Former hospital chief and accused fraudster Arthur Porter is dying from cancer inside a Panama prison with just "weeks to live," according to his doctor.
Meanwhile, a UN report has found that Panama has violated the rights of the former Montreal hospital executive during his 22-month detention there while awaiting extradition to Canada.
"I've never left here to go into the city. I have no idea what a courtroom looks like in Panama, Canada, Bahamas or anywhere," Porter told CBC News, speaking in a weak sounding voice in a telephone interview from La Joya prison in Panama.
He also said he is buoyed by UN watchdog findings earlier this month, which backs his formal complaint that he was arrested illegally and is being held in deplorable conditions without proper medical care.
His long-time friend and doctor, Karol Sikora, told CBC News that unless Porter is brought to hospital soon for tests and new drugs, he will likely die in prison within six to eight weeks. Sikora is based in the U.K. and hasn't examined Porter in over a year.
But he said in a telephone interview that "judging from his emails, I think he's got very widespread cancer in his chest, in his liver and in his spine. Unless he receives some form of therapy, and indeed a scan to assess what's going on, I suspect he's only got a few weeks to go."
22-month detention, no hearing
Porter was arrested May 27, 2013 at the airport in Panama City while flying from the Bahamas to St. Kitts. He was taken into custody based on a Canadian arrest warrant alleging he accepted $22.5 million in bribes in exchange for rigging the construction contract for the proposed McGill University super-hospital in favour of engineering giant SNC-Lavalin.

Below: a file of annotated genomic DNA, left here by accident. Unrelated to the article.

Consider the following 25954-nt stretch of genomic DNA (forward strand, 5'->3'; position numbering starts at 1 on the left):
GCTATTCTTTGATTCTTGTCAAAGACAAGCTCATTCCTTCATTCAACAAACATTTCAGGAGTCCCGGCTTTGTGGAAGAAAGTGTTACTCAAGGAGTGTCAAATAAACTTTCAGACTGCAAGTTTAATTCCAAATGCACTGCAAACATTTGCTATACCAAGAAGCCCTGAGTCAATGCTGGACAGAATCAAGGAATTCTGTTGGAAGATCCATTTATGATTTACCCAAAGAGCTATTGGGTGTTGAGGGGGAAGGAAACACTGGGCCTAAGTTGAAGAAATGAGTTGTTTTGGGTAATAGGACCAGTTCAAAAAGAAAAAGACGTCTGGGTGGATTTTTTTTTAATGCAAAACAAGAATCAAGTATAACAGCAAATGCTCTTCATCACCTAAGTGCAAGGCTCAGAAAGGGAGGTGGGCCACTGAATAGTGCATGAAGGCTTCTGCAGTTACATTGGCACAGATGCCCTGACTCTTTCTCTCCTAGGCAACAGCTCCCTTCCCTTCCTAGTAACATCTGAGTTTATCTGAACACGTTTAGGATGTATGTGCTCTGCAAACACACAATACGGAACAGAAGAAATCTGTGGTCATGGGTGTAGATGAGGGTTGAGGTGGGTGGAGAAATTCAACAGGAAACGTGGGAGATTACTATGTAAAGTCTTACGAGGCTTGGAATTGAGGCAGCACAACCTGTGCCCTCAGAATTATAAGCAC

Canada requested his "preventative detention," pending extradition.
But Porter is fighting the extradition, alleging his arrest was illegal given that he was travelling on a diplomatic passport at the time, as a special ambassador to Sierra Leone, his birthplace. He has also insisted that Panama and Canada are purposely dragging out the process.
"Canada is slowly but surely killing him with this case," said Porter's lawyer John Jones in a telephone interview from London. "Canada didn't present the extradition papers within the 60 days required by the extradition treaty with Panama. And my impression is Canada is happy for him to die in Panama."
An official from Canada's Justice Department said in a statement "The matter of Mr. Porter’s extradition remains before the courts in Panama, and his challenge will be processed according to their laws and procedures."
Panamanian officials issued a detailed statement stating Porter's rights have not been violated, and that there is no requirement he appear in person before a judge to resolve his extradition.
In addition, Panama says Porter's time in prison has been prolonged due to the four separate habeas corpus applications he has filed.
The UN special rapporteur on torture, Juan Mendez, earlier this month reported Panama failed to respond to UN inquiries and concluded there is "substance" to Porter's allegations. The UN report states that barring any explanation from Panama, officials have kept Porter in inhumane and degrading conditions, denied him medical treatment and "violated his right to not be tortured nor submitted to cruel, inhumane treatment."
Panama disputes the findings, and says officials have now supplied the UN Special Rapporteur on Torture with additional information.